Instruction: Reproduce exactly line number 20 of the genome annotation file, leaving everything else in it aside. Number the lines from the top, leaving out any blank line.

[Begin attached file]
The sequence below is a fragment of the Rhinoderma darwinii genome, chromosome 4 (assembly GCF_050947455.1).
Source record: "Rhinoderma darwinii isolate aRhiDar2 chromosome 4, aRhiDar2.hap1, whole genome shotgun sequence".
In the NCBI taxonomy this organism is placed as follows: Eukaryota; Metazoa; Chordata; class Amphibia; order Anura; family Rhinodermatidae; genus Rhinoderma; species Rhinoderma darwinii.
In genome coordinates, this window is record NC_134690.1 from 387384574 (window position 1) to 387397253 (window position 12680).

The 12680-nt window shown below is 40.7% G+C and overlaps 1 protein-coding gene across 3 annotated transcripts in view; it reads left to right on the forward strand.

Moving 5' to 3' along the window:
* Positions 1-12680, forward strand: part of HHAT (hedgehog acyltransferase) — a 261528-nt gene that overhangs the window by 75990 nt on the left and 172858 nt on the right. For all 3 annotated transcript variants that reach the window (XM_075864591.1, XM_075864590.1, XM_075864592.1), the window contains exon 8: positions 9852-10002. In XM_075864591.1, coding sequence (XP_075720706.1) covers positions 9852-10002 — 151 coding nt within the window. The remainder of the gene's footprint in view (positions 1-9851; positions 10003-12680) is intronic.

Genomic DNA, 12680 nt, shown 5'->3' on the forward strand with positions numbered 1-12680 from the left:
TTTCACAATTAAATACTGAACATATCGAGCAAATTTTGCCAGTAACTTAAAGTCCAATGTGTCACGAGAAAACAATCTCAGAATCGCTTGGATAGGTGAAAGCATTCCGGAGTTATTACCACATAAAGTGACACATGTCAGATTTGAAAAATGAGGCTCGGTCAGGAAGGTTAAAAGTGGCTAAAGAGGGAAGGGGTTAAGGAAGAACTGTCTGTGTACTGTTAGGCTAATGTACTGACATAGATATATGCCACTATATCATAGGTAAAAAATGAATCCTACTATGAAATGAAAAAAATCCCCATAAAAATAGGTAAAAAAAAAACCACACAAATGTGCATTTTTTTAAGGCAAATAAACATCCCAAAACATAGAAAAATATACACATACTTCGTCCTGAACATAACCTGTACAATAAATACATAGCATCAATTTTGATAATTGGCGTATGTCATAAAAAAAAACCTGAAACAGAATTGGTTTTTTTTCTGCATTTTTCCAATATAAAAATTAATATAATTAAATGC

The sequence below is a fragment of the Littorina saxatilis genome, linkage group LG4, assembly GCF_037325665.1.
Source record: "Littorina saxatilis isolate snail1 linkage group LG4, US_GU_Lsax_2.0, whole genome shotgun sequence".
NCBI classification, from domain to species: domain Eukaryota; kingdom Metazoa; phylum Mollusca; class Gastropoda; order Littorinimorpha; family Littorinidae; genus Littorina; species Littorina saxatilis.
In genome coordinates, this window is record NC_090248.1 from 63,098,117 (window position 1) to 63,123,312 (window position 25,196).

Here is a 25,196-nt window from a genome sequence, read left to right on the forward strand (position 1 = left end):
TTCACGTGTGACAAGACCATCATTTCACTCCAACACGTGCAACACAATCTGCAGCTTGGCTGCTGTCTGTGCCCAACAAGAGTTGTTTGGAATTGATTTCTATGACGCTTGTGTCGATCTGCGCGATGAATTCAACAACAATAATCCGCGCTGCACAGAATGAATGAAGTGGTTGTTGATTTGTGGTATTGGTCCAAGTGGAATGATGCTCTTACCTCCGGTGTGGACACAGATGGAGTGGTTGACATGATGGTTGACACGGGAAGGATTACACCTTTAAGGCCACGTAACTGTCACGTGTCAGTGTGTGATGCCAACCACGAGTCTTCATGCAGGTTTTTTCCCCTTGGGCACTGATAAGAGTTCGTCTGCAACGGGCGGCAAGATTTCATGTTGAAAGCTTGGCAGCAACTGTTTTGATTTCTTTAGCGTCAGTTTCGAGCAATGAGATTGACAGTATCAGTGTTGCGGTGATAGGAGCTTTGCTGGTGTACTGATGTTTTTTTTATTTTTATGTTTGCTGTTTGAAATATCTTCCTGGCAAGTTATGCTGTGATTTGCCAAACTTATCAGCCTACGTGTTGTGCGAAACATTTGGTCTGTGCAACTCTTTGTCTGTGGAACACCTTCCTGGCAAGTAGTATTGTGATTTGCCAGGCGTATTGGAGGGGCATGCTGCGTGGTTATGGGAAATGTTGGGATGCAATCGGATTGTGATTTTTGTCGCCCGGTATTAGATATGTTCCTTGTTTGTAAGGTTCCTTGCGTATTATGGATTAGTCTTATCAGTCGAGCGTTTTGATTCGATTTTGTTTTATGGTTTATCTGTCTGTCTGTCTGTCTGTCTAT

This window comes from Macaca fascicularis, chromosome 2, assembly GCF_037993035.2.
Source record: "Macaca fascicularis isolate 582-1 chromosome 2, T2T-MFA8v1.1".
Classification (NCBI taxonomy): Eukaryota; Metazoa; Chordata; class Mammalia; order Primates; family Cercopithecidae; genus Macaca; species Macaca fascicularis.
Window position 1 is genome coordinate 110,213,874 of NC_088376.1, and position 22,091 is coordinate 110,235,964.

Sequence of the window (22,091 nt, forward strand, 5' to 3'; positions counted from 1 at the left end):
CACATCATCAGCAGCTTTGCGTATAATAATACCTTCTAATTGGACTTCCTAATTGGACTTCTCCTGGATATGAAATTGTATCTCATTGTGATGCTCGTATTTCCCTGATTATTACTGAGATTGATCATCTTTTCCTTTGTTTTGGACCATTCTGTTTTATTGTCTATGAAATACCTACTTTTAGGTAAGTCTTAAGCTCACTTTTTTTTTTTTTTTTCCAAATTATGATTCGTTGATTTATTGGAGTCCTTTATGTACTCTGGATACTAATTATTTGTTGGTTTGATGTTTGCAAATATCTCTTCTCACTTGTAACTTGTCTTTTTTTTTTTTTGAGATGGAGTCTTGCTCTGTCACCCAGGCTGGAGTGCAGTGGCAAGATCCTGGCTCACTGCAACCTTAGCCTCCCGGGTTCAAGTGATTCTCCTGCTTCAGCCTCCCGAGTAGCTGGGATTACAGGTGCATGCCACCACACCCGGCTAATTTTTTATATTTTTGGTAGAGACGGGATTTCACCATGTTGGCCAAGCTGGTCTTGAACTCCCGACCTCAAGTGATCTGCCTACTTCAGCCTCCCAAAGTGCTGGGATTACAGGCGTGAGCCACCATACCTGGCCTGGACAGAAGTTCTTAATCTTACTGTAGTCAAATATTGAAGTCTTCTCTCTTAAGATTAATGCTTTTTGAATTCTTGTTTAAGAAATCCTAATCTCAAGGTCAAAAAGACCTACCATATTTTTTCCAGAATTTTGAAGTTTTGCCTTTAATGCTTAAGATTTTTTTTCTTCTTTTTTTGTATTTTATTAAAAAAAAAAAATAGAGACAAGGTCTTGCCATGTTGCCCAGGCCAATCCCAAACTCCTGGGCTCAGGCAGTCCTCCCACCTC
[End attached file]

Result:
Sequence of the window (22,091 nt, forward strand, 5' to 3'; positions counted from 1 at the left end):